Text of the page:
I will look for a drawing I believe is still stuffed away behind a mountain of Legos. It’s of an old kerosene lamp.
Been reading @Timsup2nothin 's book. Laughing and thinking about all the empty car lots these days. I bought a brand new, completely over-priced car just 1 month before lockdown started. Worst timing in my life. The upside being, almost 2 years have passed. The service department at the dealership has seen me only twice. Once for a recall repair and once for an oil change and a free tire rotation. My next oil change visit will involve another recall repair. I’m sure they will be delighted to see me. At the rate things are moving, I may still be under warranty by the time I pay the thing off.
Actually, I’ve been up and mobile, quite mobile, while feeling a bit… disheveled. Another night headache, possibly / prob from some new supplements that might not be agreeing with me. Such is life.
Coffee brewed and two cups down, and back to my favorite past time, blogging. Just after having a cup and taking a peek at the world news - bad mistake - my friend showed up, hyperventilating that he needed $31 because he took me to the store yesterday for some groceries on his card, but he used his debit by mistake, or something, and was broke. Pot heads… oh well, I couldn’t afford to pay him for the recent work around the house, and he’s a swell mixed bag of a chum.
But that out of the way now, I’m burning to at least feel creative today. The weather is brisk and fallish, which invigorates me in spite of the cloudy skies. I’ll just need some extra photons in the studio.
@TravelEcho esq (many many things - I should nickname you Tom Terrific or something cool)
I’ve been putting off checking out that video, though I have a feeling I should dive in to all of them from your praiseworthy remarks of him. I keep threatening to be “creative,” but life intrudes. Your remarks about challenges are gratefully received. It was a challenge to gesso over the work on the house I’d done so far. And of course that wiped out most of the detail I was hoping to use as a guide to marker in my details, permanent of course, and re-gessoed. I figured, more layers will eventually get me there, but it was a self-feeding loop of wrongness, so I had to scrap it. Wood… GRAH! But I think with a fresh start, I can manage it this time. Right??
I must take after people like Alice Cooper who has an addictive personality. In his estate, he had 27 HDTVs at his last count, and I doubt that included his kids’. I have a brush, but one of the same type at the store has such a beautiful shaft! And wow, this shade of golden brown, it’s so rich… meh, I’m hopeless. At least I had enough sense to say to myself like Officer Cosgrove, “Awright, knock it off.” I didn’t need those boards, but I’m determined that I will. And I need to go back to that post about the tube of Holbein. I meant to type “I don’t think anyone else makes it,” but it came out definite. And I’m not a touch typist, letting my fingers think for me, I’m just… special like that. But I have a feeling that the indanthrene will come in very handy with night scenes and possibly ocean studies, where the sea can have all kinds of hues from green to deep indigo.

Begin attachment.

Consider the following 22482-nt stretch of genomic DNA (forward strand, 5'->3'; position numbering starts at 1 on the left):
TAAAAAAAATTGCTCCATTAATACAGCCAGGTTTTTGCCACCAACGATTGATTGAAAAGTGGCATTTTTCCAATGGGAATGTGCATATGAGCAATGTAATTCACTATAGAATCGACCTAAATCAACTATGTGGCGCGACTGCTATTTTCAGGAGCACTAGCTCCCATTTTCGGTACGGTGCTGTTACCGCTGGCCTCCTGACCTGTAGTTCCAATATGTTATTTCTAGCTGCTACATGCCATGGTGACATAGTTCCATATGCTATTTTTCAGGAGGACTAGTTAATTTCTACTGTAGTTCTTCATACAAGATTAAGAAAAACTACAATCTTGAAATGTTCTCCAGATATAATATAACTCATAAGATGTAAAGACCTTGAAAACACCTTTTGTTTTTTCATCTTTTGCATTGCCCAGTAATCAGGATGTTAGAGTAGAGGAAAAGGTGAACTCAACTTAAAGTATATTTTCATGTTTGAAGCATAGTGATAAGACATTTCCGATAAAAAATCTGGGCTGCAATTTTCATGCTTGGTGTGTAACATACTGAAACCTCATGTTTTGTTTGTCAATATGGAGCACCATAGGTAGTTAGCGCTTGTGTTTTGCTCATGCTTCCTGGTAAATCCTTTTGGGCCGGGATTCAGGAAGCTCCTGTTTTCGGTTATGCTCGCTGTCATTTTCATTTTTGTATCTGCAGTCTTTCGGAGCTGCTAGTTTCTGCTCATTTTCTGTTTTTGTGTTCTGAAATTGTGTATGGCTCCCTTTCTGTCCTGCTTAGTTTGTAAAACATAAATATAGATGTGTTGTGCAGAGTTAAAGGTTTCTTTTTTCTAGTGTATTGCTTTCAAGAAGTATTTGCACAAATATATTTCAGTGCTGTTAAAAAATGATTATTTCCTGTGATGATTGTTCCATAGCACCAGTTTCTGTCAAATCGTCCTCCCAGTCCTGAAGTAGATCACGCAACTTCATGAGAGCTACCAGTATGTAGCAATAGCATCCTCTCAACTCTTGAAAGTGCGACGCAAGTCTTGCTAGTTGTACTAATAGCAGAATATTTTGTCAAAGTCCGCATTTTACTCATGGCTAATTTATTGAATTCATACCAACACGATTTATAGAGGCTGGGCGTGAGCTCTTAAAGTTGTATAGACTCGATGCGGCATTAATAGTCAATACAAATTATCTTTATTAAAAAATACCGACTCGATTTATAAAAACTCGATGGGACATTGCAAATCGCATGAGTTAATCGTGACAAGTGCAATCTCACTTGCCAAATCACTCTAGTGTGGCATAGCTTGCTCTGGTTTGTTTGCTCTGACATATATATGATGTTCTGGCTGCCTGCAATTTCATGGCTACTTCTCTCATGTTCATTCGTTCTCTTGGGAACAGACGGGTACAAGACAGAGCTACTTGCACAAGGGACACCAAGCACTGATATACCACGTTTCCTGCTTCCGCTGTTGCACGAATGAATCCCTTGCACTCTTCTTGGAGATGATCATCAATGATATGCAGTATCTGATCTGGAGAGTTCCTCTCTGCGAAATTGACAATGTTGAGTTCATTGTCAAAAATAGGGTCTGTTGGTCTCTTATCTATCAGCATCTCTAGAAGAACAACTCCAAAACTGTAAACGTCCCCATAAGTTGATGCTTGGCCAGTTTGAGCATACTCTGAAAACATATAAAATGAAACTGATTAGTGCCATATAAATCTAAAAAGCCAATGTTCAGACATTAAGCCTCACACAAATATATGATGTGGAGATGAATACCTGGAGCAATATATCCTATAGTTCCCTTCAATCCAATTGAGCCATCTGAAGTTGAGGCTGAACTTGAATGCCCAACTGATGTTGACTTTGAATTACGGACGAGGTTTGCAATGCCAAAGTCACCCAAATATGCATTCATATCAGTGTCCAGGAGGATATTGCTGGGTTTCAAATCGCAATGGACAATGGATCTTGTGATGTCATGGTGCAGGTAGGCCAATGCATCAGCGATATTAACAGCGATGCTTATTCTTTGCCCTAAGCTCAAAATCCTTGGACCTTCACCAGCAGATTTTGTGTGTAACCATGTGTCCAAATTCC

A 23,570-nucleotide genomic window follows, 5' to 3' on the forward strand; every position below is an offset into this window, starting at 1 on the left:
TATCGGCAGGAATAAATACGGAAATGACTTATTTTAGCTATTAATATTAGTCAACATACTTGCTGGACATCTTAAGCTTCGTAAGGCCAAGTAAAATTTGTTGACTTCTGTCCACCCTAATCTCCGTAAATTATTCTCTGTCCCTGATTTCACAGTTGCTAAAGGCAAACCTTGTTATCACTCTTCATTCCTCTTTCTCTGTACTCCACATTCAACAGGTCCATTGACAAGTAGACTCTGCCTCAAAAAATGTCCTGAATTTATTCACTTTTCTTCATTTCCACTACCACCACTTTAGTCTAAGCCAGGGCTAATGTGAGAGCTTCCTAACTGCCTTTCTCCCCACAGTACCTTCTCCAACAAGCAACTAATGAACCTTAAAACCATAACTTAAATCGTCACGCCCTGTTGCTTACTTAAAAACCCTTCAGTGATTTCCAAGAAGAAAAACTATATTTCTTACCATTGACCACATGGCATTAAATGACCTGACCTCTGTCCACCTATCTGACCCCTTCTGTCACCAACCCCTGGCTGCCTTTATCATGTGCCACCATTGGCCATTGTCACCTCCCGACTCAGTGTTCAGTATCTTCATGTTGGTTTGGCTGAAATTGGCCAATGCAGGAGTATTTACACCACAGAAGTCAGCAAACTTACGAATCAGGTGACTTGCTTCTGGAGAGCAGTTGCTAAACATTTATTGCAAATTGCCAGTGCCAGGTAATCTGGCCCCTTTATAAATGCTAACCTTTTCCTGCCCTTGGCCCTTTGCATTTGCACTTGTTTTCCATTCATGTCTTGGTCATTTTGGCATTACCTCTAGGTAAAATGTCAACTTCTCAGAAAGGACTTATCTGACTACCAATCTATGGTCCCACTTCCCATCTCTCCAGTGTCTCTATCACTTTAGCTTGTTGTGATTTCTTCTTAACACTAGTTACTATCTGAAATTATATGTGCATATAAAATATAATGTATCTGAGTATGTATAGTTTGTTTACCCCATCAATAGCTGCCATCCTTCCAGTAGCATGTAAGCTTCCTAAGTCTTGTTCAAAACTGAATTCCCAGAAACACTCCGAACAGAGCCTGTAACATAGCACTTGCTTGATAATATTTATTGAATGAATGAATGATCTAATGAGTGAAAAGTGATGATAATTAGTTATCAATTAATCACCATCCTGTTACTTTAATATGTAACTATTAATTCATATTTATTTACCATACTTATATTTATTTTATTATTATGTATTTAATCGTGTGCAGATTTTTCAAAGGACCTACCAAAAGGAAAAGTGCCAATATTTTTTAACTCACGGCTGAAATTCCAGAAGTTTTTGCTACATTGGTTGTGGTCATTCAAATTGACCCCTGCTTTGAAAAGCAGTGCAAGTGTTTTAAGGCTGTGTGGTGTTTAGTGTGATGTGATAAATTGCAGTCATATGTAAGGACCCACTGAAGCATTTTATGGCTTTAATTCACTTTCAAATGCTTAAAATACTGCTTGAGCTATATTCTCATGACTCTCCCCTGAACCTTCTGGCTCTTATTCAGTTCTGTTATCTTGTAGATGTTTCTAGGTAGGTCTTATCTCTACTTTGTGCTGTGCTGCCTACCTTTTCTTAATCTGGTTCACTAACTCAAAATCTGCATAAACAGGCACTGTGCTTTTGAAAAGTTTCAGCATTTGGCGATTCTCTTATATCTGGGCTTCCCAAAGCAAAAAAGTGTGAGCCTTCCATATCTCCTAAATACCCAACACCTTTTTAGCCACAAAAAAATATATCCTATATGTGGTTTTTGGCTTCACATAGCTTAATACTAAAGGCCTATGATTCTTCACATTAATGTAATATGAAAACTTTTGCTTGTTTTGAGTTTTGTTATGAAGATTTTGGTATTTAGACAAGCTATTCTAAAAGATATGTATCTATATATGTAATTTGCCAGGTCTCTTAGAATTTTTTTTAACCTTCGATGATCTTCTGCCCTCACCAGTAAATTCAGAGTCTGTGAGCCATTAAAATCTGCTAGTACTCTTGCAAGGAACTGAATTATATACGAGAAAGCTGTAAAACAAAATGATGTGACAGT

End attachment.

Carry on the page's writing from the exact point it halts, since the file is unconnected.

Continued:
The images with the trees are in a little run between housing projects I hope isn’t disturbed for a small eternity. Being near a creek, it seems no one wants to build close for dampness, mosquitos and whatever factors. So it remains undisturbed and usually empty of people, with a walk/bikeway across the road to attract them. And so many times, I’d pass it in the evening as sunset approached, and thought of how one of the renowned landscape artists would capture it on canvass, when one day it struck me, why not me? So I remembered to grab a camera when the sun was at a splendid angle and snapped those pics, and a few more. That one tree in the first image is… unusual. I’d say a bit ugly rather than characterful or some polite term. If I do it, I might pretty it up a bit. Art is all about interpretation, no? But then there is that realism thing… things to ponder. It’s also funny how it and the tree behind it both have long branches stretching to the right in an almost Seussian way. "Oh, but have you looked over there?
I have thought about doing a location painting, after watching so many plein air videos. The thing is, particularly with fall, there’s the factor of the sun setting quickly this time of year, so that particular setting might last 15 or 20 minutes at most. Then again, there’s the opportunity to blend times just a scouche, maybe this lighting here, those shadows there… that interpretation thing again. What amazes me is the perseverance of winter scene artists, with their paints out in the cold air like that. I guess they must stay fairly creamy, or they add more thinners.
I love those shadows. I might leave them be, while hopefully not letting my own ninja itself in. And that Church is classic, simple and modren but with its own panache. And the grounds are just a large open plot, but it does look quite like a golf course, doesn’t it? I wonder if a 1 flag in place of that light would suit it…
You sound amazingly like me with each post, a fellow polymorph. I’m almost exactly the same, though technically this is my first “blog.” If I can manage to get a piece of music done that I’m happy with, I’ll have to post it on Soundcloud. I’ve dabbled with cartooning, but my own style is eluding me, and there’s that frustration over the human-oid figure… ooh, a video link! I need a 30 hour day myself.
My dream is that one day, because of a slippage in dimensional fabrics, branes or whatever, I fall through the weave between realities, and I end up in a realm reflective of some beloved science/fantasy story. And somehow a bit younger and better looking, athletical and all that wishy stuff. Maybe with a cute alien babe, a Seri or whatever.
I love having an active board like this, where I can do impromptu quotes, watch as people reply in real time, etc.